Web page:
Today we ran around 10 miles through the woods with hills. We started with a long warmup running through the woods, probably about 6 miles (problems with my gps). We did three sets of caterpillars (where runners run in a straight line and the runner in the rear sprints to the front and it continues until the time is up) at 20 mins, 15mins, and then a final mile with stopping to do stretches periodically during the runs. About 4 runners dropped out of the training. It was definitely a challenging day.





First day with the Witold’s Running Club

Pictures of Mickey training Rocky Balboa is my intial thought of having a coach like Witold Bialokur. In his early 80s he’s still running a 7 min mile and has expierence training runners since 1983. Today I enjoyed the beautiful run through the woods with snow still on the ground. We did an hr jog through the woods (a little over 6 miles) with Witold leading the pack followed by a brisk one mile medium paced run followed by calisthenics to finish the training day.

The club meets on the weekends to run together plus enters into local races as well. Also they plan some social activities together about 3 times a year. Pretty nice people and I really enjoyed it. Not officially a part of the team yet but in a couple weekends of showing up on time I should be allowed. This should be a start to a new experience with better preparation for future races.

By the way Witold aka ‘Mickey’ out ran me today 🙂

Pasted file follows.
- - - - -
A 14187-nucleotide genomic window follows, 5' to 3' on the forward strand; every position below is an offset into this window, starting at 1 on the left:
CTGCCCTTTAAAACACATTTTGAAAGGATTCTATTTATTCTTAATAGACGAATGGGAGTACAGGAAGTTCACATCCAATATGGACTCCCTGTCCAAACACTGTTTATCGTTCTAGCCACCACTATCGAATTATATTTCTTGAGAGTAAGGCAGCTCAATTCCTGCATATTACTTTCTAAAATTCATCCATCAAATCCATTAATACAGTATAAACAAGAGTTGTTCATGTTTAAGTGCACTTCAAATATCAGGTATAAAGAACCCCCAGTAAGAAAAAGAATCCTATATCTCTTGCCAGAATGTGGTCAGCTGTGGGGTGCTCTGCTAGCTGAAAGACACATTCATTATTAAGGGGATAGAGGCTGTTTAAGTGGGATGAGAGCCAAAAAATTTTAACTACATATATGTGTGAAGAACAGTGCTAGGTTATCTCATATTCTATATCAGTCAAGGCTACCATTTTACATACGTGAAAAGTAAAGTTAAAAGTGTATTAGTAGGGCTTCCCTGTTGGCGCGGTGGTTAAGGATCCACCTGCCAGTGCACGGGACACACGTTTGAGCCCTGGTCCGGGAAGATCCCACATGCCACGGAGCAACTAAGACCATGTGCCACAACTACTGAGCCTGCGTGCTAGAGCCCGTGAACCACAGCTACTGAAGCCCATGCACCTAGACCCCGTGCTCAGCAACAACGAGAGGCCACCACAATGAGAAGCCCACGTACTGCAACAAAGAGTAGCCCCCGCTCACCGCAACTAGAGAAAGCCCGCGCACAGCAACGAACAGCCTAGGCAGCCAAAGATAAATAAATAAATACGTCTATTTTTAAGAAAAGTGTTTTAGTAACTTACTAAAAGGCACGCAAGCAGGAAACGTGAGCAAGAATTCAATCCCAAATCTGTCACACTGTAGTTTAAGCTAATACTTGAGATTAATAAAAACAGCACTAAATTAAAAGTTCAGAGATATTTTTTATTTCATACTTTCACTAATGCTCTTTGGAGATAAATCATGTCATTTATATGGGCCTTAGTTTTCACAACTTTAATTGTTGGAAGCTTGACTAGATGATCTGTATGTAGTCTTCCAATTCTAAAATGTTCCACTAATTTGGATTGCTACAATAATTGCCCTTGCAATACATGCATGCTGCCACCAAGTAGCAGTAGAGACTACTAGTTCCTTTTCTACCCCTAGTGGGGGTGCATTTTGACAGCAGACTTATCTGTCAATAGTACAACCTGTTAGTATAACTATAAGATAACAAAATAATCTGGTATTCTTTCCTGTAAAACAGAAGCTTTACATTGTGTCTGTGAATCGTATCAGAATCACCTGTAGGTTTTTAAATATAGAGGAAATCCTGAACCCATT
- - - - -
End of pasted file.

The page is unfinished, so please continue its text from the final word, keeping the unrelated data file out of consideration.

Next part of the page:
Maffetone’s 180 rule



Dr. Phil Maffetone is famous for introducing the ‘180 rule.’ His philosophy focuses on your heart rate and staying in an aerobic (fat-burning) state for your workout. (180-Age) gives you your target heart rate zone for maintaining an aerobic exercise. Of course when jumping in a higher heart rate zone you switch to anaerobic and begin to burn muscle. His famous training article ‘Want speed? Slow down!’ is fundamentally different from what any athlete would expect when seeking to run faster. When the novice thinks he must run faster he doesn’t immediately think of building miles and heart rate zones but usually gravitates toward thinking he needs to spend a lot of time on a track somewhere. Although speed training is still important the running philosophy suggested by Dr. Maffetone suggests focusing on diet and spending most training runs following the ‘180 rule.’ Of course when you begin to get into shape you find that you can run at faster splits within a lower heart rate zone. It’s amazing how the body adapts to training and prepares for a longer race.

Today on a training run I decided to put the 180 rule to practice. I noticed immediately that I had been jogging too slow. After my warmup I increased the speed to 7.5. I noticed after 2 miles that I had to lower the speed to 7.3-7.1 and then finally to 6.9 to stay within the 180 rule throughout my 4 mile run. I’m interested to see how slow I will have to train running up hills to maintain this heart rate with hill repeats and anaerobic workouts on the track.

Another suggestion by Maffeton is taking a MAF Test once a month to measure your aerobic progress. I hope to implement this on my first track workout this weekend.

This week I began looking for a running club to acquire more knowledge about running and pick up tips from other runners. After all you don’t learn everything by yourself. I got on the New York Road Runners website and found a club within a bike ride from my apartment. Witold Bialokur started his running club in 1983 and had many great years in the 80s with many famous runners. He recently ran a 7 min mile at 81! It should be a fun time on the weekends with this crew and learning from those around me.

Training is on!


In the beginning …

Every journey must begin somewhere. This journey begins after putting on the pounds after a hip injury and then soon after my first child Henry being born. I grew up playing multiple sports in high school and I’m built like a football player. I’m  5’8” and my weight usually is around 180lbs but after the weight gain I tipped the scale at 197lbs!